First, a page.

fense and finance) expect the use of standardized processes dur-
ing the development process, and thus the type of target market50
also influence the requirements.
4.3.4. Supporting factors
Interviewees like I02-04, I11-13, and I16-18, who belonged
to either early-stage software startups or supporting organiza-
tions, indicated that supporting organizations had aected their55
MVP development. During the early stages of startups, if the
founders are recent graduates, they may lack practical expe-
rience and thus need support from incubators, accelerators,
and mentors to improve their product ideas, prototypes, and
business-related activities. Interviewees I03, I06, and I07 men-60
tioned that even if a product idea was not scalable at the initial
stage, coaches and mentors helped the founders by providing
business, technical, and customer discovery support for their
product ideas.
For early-stage software startups like U03, U11, and U17,65
supporting organizations, such as incubators and accelerators
(U02 and U13), provided them with confidence and necessary
knowledge regarding the business and prototype development
to help further develop their product idea and build the MVP
on it. For one software startup (U10), the accelerator (U18)70
also provided potential contacts that could help develop the
prototype, as it was not possible for the startup to do everything
independently (I10). Accelerators and incubators also oered
workshops to young founders that helped them shape and
validate their MVPs by pointing out potential customers and75
other sources of requirements (U17–18). As interviewee I02
from accelerator U02 described it,
In our program, we urge them to build a totally simple
prototype, just to explain the basic functions of the product. We80
encourage them to develop a prototype right now; afterwards,
the only thing we’re doing is linking them with the players so
that they could actually push it further if they want to. -I02
An example of this scenario was seen in U11, which ob-85
tained support from accelerators (U02 and U18). In addition,
U14 received mentorship from incubator U13 during product
idea development. Similarly, software startups such as U03 and
u17 received support from incubators and help in accelerating
their development process from the accelerators’ intensive pro-90
grams. I12 mentioned that one incubator in the region provided
a co-working space to U12 and other startups, where they could
discuss product ideas with one another for information sharing
and further shaping the process of MVP development. Further-
more, during the pitching of ideas in a startup event, the judges95
of the competition provided feedback on the product idea of
U12, which resulted in an improved MVP.
However, one interesting observation was that the founders
with experience and competence usually avoided supporting or-
ganizations, such as incubators and accelerators; however, they100
did consider assistance from funding agencies to secure invest-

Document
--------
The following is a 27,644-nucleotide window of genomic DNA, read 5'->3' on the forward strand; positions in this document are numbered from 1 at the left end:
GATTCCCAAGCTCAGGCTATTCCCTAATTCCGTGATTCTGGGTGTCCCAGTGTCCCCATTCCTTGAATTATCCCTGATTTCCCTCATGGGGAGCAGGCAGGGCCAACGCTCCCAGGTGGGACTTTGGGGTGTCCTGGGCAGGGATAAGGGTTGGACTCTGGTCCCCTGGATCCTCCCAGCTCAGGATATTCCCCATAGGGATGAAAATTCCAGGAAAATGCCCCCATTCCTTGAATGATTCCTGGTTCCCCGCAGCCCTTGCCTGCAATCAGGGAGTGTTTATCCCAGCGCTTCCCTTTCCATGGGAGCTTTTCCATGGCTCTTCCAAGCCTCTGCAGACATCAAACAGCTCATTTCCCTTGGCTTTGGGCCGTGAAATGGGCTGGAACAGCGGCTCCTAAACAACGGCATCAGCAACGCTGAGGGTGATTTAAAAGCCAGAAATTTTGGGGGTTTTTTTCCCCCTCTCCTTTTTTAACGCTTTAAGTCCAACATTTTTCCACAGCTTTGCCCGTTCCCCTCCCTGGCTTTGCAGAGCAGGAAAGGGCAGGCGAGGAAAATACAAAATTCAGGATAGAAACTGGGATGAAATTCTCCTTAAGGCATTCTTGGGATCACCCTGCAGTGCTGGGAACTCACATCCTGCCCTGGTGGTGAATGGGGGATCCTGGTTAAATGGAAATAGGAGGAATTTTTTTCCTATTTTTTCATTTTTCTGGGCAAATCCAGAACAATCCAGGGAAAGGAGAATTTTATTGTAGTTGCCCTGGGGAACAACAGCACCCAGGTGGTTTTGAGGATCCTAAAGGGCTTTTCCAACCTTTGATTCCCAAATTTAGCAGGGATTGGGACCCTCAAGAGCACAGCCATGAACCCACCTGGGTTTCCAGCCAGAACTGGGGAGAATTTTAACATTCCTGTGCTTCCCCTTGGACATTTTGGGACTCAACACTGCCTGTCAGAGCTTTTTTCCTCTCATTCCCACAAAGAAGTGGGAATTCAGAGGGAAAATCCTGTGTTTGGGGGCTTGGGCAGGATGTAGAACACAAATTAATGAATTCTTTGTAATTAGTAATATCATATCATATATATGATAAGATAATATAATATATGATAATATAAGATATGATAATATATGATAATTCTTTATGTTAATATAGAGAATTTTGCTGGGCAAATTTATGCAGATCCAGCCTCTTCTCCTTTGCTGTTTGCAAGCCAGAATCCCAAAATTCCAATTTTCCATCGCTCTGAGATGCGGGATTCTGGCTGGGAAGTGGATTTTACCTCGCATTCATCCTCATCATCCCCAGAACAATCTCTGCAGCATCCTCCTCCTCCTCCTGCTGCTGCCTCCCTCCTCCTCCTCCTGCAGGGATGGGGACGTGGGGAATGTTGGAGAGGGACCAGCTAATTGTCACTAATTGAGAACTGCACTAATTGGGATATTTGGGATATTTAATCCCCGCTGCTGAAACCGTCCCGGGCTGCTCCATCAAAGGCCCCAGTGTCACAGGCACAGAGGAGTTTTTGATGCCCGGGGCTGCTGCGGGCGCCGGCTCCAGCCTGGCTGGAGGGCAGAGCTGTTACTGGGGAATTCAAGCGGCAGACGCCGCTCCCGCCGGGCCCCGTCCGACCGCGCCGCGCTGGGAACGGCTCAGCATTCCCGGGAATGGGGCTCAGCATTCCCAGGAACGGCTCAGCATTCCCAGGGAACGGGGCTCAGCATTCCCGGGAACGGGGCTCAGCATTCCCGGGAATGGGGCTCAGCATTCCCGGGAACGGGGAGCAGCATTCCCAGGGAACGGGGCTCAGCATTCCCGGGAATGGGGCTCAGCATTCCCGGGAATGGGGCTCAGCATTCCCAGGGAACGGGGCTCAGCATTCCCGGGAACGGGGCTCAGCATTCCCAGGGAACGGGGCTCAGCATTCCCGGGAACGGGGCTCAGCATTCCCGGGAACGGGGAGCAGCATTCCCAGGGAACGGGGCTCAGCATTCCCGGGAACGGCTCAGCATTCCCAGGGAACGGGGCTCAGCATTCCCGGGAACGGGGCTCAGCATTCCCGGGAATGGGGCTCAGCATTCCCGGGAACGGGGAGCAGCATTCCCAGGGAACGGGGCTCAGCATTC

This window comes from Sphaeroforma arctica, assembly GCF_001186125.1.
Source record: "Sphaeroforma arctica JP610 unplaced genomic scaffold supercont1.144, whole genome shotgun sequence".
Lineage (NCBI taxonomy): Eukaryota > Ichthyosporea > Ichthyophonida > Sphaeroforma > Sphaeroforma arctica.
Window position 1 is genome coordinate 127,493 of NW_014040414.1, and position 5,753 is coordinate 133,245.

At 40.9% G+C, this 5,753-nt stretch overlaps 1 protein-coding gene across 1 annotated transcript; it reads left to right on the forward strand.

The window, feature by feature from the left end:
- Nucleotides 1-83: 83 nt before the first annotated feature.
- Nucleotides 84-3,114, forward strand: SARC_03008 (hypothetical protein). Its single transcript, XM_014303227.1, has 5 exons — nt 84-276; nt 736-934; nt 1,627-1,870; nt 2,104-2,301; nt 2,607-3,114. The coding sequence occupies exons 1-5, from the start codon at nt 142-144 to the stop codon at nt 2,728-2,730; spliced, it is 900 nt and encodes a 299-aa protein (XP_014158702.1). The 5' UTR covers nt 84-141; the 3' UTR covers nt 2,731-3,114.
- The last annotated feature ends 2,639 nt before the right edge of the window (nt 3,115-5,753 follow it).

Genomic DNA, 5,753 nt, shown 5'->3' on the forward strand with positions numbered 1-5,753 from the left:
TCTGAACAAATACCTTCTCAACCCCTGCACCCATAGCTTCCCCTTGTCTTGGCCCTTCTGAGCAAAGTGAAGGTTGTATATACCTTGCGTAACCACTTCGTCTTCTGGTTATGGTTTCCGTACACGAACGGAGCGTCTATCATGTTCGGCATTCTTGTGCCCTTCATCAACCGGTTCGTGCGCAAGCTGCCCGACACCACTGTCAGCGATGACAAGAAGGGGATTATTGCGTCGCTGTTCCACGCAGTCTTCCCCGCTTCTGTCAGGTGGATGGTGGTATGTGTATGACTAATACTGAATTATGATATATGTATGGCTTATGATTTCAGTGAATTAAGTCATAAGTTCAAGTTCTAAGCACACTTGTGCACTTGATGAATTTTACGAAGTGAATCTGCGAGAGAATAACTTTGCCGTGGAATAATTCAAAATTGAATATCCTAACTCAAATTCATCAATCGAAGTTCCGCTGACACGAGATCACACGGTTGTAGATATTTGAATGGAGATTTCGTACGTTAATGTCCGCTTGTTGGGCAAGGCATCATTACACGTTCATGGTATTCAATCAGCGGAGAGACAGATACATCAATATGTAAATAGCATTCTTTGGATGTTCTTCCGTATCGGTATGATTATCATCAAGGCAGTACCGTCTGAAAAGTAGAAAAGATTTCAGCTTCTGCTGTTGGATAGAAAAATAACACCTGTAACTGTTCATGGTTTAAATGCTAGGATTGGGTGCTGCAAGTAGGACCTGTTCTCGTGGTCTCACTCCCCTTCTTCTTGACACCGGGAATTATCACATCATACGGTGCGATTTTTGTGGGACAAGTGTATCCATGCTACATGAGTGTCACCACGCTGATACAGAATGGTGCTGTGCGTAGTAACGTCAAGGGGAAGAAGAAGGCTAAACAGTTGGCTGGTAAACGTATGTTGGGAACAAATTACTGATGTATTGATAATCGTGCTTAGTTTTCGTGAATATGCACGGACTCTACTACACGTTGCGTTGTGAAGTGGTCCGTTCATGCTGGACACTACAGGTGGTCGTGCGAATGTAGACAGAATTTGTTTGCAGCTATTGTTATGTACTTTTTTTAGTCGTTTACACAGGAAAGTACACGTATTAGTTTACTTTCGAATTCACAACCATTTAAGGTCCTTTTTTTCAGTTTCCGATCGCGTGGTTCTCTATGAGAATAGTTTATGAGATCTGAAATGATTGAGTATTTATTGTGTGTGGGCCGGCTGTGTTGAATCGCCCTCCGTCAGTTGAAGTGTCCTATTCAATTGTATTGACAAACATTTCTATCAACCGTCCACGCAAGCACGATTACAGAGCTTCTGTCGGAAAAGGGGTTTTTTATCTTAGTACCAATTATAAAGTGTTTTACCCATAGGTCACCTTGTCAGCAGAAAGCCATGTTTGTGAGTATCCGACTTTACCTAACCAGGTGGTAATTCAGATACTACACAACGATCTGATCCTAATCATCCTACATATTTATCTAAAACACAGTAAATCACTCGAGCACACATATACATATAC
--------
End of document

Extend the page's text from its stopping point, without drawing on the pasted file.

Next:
ments for the software startups. This was observed in study
units such as U01 and U06–10.
Conclusion. Our overall conclusion (to answer the fourth SQ)
is that supporting factors, such as incubators, accelerations, co-105
working spaces, events, and mentors in the startup ecosystem,
can aect MVP development in most software startups in which
the founders are young and inexperienced in terms of busi-
ness and product development. Incubators provide long-term
programs for building an entrepreneurship mindset among the110
individuals in the region. This may aect the product ideas
on which startups can be formed. Accelerators provide-short
term intensive programs that can accelerate the product idea
and prototype development process among the program partici-
pants. By participating in co-working spaces, founders can have
discussions with other founders about their ideas and proto-5
types and receive feedback that could result in improved MVPs.
Mentors can provide valuable guidance during the programs to
improve the prototype development and identification of poten-
tial customers to validate the MVPs. During the pitching event,
feedback can be received from experts and judges to improve10
the product ideas in terms of value to customers and the mar-
Related literature. Articles such as [4, 60, 61] emphasized that
support organizations could be incubators, accelerators, co-
working spaces, and events that support early-stage startups15
lacking expertise and experience in business and product de-
4.3.5. Finance
Several interviewees (I06-08, I12, I15-17) expressed that
finance played a role during MVP development. One possible20
explanation could be that, initially, funding in the form of
bootstrapping can provide startup companies with a basic
level of salary, and the founders can start working as full-time
employees and focus on developing a prototype and first
version of the product quickly. As I02 and I16 put it,25
When you have the idea and you wanna do something with